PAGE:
Third, if “know” simply means “to get to know,” why did Lot offer his daughters to the men? He would not have offered his daughters for the purpose of the men “getting to know” or “become acquainted” with them. The daughters already were residents of Sodom, and thus would have been “known” to the men. Lot was offering his daughters to the men as sexual alternatives. Lot said, “I have two daughters who have not known a man” (Genesis 19:8). “Known” is another reference to sexual intercourse. Lot referred to their sexual status for the very reason that these men were interested in sexual impropriety. As astonishing and objectionable to us as it may seem for a father to sacrifice his own daughters in such a fashion, it verifies the fact that the unnatural lust of homosexuality was considered far more repugnant than even illicit heterosexuality. In addition, scholars have further noted that in antiquity, a host was to protect his guests at the cost of his own life (Whitelaw, 1950, 1:253).

Fourth, the men of Sodom threatened Lot with the words, “we will deal worse with you than with them” (Genesis 19:9). If their intention was simply to “get to know” the visitors, what would “dealing worse” with Lot entail? Did their threat imply that they would become so thoroughly acquainted with Lot that they perpetually would remain in his presence and make a pest of themselves? Maybe they intended to impose on Lot’s hospitality to the point that they monopolized his house, ate his snack foods, and refused to vacate his home at a courteous hour?

In a further effort to achieve sanction for homosexuality, attention has been directed to the words of Jesus in His commissioning of the Seventy. He instructed them, in their evangelistic travels, to enter into those cities that would receive them, and to feel free to partake of the hospitality they offered (Luke 10:7-8). However, should a city fail to receive them, they were to shake the dust off their feet against the city (vss. 10-11). Jesus then declared: “It will be more tolerable in that Day for Sodom than for that city” (vs. 12). Defenders and practitioners of same-sex relations claim that Jesus simply was drawing a comparison between the inhospitality of the cities that the disciples would encounter, and the ancient city of Sodom. They claim that the inhospitality of a city that would reject Christ’s own emissaries would be a greater evil than Sodom’s inhospitable treatment of the angelic visitors.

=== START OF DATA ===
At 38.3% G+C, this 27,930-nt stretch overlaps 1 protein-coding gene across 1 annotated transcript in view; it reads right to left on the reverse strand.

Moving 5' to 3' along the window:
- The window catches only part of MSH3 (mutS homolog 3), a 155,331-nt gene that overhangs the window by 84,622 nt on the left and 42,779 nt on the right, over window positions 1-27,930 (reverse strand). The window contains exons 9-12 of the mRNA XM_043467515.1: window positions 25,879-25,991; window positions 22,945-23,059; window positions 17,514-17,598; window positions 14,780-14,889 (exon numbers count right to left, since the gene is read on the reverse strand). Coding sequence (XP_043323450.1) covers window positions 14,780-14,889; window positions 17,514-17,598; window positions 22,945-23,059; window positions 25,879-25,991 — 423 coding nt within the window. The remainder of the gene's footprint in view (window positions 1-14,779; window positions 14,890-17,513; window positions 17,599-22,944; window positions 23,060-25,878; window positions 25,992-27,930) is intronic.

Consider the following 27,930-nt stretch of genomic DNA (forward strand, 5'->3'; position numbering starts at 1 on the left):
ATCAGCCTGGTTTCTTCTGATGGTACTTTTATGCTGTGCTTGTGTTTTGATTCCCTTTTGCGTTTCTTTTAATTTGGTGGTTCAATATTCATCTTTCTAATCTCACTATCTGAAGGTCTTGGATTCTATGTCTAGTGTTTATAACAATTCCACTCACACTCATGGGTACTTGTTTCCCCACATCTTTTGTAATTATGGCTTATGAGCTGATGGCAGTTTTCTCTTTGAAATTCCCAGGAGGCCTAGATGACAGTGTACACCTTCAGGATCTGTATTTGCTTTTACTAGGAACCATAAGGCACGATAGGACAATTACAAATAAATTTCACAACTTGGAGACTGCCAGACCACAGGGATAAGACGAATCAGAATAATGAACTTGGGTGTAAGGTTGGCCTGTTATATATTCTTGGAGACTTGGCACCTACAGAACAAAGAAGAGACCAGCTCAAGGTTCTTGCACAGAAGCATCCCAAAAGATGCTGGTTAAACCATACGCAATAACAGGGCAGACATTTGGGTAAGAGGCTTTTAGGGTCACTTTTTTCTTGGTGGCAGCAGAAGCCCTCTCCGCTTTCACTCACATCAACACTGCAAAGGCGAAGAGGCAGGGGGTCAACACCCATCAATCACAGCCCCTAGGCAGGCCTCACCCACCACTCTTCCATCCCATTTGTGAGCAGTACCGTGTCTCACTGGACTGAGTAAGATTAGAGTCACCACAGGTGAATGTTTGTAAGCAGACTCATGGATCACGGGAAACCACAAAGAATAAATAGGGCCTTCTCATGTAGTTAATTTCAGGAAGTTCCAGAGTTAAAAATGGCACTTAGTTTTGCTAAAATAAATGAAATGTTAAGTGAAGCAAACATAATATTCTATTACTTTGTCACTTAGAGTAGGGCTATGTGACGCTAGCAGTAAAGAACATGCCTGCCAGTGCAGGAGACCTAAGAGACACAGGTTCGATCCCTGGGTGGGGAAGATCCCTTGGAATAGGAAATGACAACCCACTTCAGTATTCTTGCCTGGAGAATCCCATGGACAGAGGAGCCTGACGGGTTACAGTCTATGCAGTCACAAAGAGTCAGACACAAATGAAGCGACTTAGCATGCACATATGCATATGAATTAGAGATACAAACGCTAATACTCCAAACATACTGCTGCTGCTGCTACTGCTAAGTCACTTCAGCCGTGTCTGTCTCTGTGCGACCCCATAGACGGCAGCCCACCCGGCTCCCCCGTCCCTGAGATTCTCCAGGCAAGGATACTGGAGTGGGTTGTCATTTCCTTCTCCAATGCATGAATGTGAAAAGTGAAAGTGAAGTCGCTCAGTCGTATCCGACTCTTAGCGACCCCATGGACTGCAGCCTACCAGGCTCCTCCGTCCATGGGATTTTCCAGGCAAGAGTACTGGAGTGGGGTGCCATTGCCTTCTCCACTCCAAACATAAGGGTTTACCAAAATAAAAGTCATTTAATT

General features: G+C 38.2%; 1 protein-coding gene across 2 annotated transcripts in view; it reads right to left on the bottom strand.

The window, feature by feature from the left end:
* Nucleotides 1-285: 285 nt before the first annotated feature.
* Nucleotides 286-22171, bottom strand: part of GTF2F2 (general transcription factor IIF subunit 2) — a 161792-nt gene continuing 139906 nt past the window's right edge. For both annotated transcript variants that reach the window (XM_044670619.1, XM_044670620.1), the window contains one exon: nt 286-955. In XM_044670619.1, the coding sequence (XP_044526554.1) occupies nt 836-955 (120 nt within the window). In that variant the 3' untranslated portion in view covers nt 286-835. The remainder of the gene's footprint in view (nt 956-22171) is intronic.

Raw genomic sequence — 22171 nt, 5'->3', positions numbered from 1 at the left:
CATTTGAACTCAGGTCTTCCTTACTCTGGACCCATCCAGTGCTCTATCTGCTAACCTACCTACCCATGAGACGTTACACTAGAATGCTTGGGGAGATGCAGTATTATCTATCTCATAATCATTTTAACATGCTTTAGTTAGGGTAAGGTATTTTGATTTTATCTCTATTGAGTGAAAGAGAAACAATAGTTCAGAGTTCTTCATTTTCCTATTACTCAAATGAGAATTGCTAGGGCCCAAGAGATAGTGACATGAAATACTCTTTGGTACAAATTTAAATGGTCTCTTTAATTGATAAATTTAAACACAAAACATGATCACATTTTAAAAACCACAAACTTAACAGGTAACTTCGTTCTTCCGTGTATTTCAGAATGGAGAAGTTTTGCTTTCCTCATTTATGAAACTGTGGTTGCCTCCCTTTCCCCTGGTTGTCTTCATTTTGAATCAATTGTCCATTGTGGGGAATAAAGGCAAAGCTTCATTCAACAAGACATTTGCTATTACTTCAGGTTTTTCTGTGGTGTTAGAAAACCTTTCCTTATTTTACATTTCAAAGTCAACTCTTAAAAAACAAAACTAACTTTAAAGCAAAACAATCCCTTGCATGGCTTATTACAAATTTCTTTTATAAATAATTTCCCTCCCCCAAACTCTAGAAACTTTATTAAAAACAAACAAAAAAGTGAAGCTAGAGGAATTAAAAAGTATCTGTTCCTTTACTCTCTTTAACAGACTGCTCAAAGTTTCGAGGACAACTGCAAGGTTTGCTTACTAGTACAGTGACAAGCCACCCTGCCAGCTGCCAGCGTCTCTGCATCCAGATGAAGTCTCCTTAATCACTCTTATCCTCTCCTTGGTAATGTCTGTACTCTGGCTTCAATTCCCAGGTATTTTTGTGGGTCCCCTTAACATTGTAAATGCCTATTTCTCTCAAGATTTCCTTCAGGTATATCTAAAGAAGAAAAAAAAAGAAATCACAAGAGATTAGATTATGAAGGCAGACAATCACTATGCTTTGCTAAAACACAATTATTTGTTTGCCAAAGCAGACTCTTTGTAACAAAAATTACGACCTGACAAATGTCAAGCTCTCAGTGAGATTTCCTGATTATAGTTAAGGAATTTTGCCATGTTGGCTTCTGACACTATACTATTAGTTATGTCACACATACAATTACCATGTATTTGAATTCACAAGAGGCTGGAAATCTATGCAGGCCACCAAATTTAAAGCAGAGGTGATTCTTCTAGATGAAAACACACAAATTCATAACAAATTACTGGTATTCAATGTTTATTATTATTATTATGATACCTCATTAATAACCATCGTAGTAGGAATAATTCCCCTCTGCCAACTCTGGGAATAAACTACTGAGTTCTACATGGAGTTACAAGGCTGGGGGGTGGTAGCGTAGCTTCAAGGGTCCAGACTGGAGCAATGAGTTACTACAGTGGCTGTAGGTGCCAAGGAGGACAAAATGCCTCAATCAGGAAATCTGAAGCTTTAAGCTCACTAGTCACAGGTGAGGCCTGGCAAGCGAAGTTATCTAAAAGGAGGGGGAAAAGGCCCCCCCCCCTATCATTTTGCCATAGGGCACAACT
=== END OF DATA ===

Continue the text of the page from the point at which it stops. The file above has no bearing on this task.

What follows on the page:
As previously noted, if “hospitality” were the issue at stake in Sodom, the Sodomites should have been commended, since they only wanted to “get to know” and be hospitable to the visitors. In fact, Lot should have been the one condemned since he attempted to deter the hospitable overtures of the “Welcome Wagon.” In reality, the words of Jesus in Luke 10 were not directed against the cities’ refusal to be hospitable toward the disciples. Rather, He condemned them for their refusal to accept the teaching of the disciples. Jesus pinpointed their task when He declared, “He who hears you hears Me, he who rejects you rejects Me” (Luke 10:16). Jesus placed Sodom at the top of the list of the most notoriously wicked cities of antiquity. He stressed the fact that as the New Testament era was about to explode into history, and Palestinian peoples were soon to be the recipients of the greatest message ever divulged to the world, to reject Christ and the Gospel would be a far greater offense than what the most wicked city in human history ever did! What the inhabitants of Sodom did was repulsive, repugnant, incredibly depraved, and disgusting. But to reject the antidote to sin is the ultimate insult, and represents the final infraction against God.

Yet another argument marshaled in an effort to justify homosexuality concerns the allusions in the prophets to Sodom. Isaiah (3:9), Jeremiah (23:14), and Ezekiel (16:49) all referred to the sinfulness of Sodom, but none explicitly mentioned homosexuality as the problem. In fact, Ezekiel pinpointed the specific sins of “pride, fullness of food, and abundance of idleness,” and Sodom’s unwillingness to aid the poor and needy. In response, we would suggest that we hardly should be surprised that a city that was guilty of sexual perversion likewise would be guilty of additional violations of God’s will.